Saturday, January 26, 2008

Gender in the Montgomery State Legislative Delegation

District Men Women
14 1 3
15 3 1
16 3 1
17 3 1
18 3 1
19 4 0
20 2 2
39 3 1
TOTAL 22 10

The table above shows the share of women in the Montgomery delegation by district. The Gazette reported on the decline in the number of women in the General Assembly:
Maryland boasted the highest percentage of female legislators in the country in 2005 and 2006, when 67 of the 188 state lawmakers were women, according to the Center for American Women and Politics at Rutgers University. The state now ranks 8th, with 59 women in the General Assembly.
Much of the decline has occurred in Montgomery. In District 15, Republican Jean Cryor was defeated by Democrat Craig Rice in the 2006 general election. District 16's Marilyn Goldwater retired and Bill Frick was appointed to the vacancy.

District 18 has gone from three to one female legislators due to the retirement of Sen. Sharon Grosfeld and the death of Del. Jane Lawton. Rich Madaleno won the seat vacated by Sen. Grosfeld in 2006; Al Carr was appointed to fill the vacancy in the House.

In District 19, Dels. Adrienne Mandel and Carol Petzold competed unsuccessfully for the open Senate seat in 2006. They were defeated by Michael Lenett; Petzold and Mandel were replaced in the House by Ben Kramer and Roger Manno.

District 20 saw Sen. Ida Ruben defeated by Jamie Raskin; however, Heather Mizeur won a seat in the House leaving the District 20 delegation evenly split between men and women. In District 39, Del Nancy King was elevated to the Senate upon the retirement of P.J. Hogan. She was replaced in the House by Kirill Reznick.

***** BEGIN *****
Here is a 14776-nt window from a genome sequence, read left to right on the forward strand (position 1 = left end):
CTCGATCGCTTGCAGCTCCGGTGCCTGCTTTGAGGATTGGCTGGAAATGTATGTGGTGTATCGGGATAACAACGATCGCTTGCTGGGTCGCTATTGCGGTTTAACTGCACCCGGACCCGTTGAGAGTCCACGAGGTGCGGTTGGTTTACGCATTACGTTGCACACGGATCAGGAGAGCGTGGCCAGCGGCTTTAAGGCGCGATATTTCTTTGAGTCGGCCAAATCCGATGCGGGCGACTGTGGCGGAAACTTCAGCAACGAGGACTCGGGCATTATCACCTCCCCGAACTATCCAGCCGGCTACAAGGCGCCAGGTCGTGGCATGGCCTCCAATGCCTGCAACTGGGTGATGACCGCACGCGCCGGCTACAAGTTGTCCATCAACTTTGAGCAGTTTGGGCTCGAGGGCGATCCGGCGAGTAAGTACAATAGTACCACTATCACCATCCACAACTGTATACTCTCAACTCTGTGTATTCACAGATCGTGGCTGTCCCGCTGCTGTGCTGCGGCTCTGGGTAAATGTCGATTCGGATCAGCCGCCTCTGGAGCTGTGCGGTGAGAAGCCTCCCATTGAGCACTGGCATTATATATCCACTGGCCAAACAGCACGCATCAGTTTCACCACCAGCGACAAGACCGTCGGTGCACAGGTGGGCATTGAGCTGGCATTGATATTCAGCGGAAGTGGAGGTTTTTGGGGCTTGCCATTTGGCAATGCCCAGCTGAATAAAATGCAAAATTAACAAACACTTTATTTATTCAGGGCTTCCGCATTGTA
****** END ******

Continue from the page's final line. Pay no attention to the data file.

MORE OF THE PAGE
In sum, there has been a net decline of six women in the Montgomery delegation of 32 members of the general assembly since the end of the last General Assembly in 2006. The net losses occurred in just four of the eight legislative districts: Districts 15, 16, 18, and 19. Districts 18 and 19 experienced a net lost of two women with District 19 becoming the only all-male delegation from Montgomery.

Of course, the decline in women did not result in a total loss for diversity. African Americans filled two of six seats previously held by women in Districts 16 and 18. The first openly gay member of the House moved up to the Senate in District 18.

Still, I think it is safe to say that the trend is opposite of what one might have expected in Montgomery County. We've gone from a delegation evenly split between men and women to one where women compose just 31 percent of the delegation.

The share of women in the General Assembly will decline further if the Prince George's Central Committee chooses a man for the vacancy caused by the recent death of Sen. Gwendolyn Britt. Del. Jolene Ivey is a candidate for the seat though one wonders whether the goal of promoting her husband's candidacy for County Executive in 2010--as well as the presence of several serious male candidates--may slow down her own advancement.